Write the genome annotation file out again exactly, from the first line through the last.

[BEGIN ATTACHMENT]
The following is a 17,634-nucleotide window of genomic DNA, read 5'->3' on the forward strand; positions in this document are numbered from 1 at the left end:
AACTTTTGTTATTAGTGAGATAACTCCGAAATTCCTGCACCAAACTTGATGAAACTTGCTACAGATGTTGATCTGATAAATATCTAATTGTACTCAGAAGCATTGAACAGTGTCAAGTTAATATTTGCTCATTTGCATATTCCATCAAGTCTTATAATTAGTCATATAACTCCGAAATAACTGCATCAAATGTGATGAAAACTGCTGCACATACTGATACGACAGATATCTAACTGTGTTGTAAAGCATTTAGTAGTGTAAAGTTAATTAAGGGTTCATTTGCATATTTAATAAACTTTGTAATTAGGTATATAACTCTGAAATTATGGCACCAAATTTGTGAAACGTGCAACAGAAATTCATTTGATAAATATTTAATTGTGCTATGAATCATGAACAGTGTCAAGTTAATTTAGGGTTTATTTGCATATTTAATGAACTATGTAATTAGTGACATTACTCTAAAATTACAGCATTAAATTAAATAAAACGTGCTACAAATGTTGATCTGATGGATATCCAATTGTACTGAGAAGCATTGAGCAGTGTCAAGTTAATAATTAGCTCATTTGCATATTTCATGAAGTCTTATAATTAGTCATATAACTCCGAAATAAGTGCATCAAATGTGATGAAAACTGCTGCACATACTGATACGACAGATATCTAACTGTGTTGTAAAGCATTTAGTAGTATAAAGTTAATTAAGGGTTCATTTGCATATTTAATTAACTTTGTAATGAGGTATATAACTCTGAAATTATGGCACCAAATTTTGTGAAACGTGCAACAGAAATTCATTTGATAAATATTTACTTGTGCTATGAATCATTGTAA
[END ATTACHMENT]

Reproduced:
The following is a 17,634-nucleotide window of genomic DNA, read 5'->3' on the forward strand; positions in this document are numbered from 1 at the left end:
AACTTTTGTTATTAGTGAGATAACTCCGAAATTCCTGCACCAAACTTGATGAAACTTGCTACAGATGTTGATCTGATAAATATCTAATTGTACTCAGAAGCATTGAACAGTGTCAAGTTAATATTTGCTCATTTGCATATTCCATCAAGTCTTATAATTAGTCATATAACTCCGAAATAACTGCATCAAATGTGATGAAAACTGCTGCACATACTGATACGACAGATATCTAACTGTGTTGTAAAGCATTTAGTAGTGTAAAGTTAATTAAGGGTTCATTTGCATATTTAATAAACTTTGTAATTAGGTATATAACTCTGAAATTATGGCACCAAATTTGTGAAACGTGCAACAGAAATTCATTTGATAAATATTTAATTGTGCTATGAATCATGAACAGTGTCAAGTTAATTTAGGGTTTATTTGCATATTTAATGAACTATGTAATTAGTGACATTACTCTAAAATTACAGCATTAAATTAAATAAAACGTGCTACAAATGTTGATCTGATGGATATCCAATTGTACTGAGAAGCATTGAGCAGTGTCAAGTTAATAATTAGCTCATTTGCATATTTCATGAAGTCTTATAATTAGTCATATAACTCCGAAATAAGTGCATCAAATGTGATGAAAACTGCTGCACATACTGATACGACAGATATCTAACTGTGTTGTAAAGCATTTAGTAGTATAAAGTTAATTAAGGGTTCATTTGCATATTTAATTAACTTTGTAATGAGGTATATAACTCTGAAATTATGGCACCAAATTTTGTGAAACGTGCAACAGAAATTCATTTGATAAATATTTACTTGTGCTATGAATCATTGTAA